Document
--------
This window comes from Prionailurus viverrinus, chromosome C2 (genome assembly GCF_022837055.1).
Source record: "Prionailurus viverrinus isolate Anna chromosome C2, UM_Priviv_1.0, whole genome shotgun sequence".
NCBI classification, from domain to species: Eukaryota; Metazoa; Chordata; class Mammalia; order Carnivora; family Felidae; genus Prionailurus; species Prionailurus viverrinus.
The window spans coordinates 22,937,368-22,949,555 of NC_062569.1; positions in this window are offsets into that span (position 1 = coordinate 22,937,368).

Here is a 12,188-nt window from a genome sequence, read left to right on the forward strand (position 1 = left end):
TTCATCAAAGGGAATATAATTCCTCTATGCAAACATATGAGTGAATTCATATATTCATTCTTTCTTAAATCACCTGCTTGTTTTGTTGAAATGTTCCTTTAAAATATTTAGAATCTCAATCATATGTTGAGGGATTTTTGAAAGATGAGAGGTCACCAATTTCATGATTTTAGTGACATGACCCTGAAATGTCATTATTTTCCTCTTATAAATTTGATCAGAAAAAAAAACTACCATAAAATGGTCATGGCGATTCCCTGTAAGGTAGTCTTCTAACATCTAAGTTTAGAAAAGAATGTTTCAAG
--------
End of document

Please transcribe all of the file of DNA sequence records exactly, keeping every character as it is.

This window comes from Prionailurus viverrinus, chromosome C2 (genome assembly GCF_022837055.1).
Source record: "Prionailurus viverrinus isolate Anna chromosome C2, UM_Priviv_1.0, whole genome shotgun sequence".
NCBI classification, from domain to species: Eukaryota; Metazoa; Chordata; class Mammalia; order Carnivora; family Felidae; genus Prionailurus; species Prionailurus viverrinus.
The window spans coordinates 22,937,368-22,949,555 of NC_062569.1; positions in this window are offsets into that span (position 1 = coordinate 22,937,368).

Here is a 12,188-nt window from a genome sequence, read left to right on the forward strand (position 1 = left end):
TTCATCAAAGGGAATATAATTCCTCTATGCAAACATATGAGTGAATTCATATATTCATTCTTTCTTAAATCACCTGCTTGTTTTGTTGAAATGTTCCTTTAAAATATTTAGAATCTCAATCATATGTTGAGGGATTTTTGAAAGATGAGAGGTCACCAATTTCATGATTTTAGTGACATGACCCTGAAATGTCATTATTTTCCTCTTATAAATTTGATCAGAAAAAAAAACTACCATAAAATGGTCATGGCGATTCCCTGTAAGGTAGTCTTCTAACATCTAAGTTTAGAAAAGAATGTTTCAAG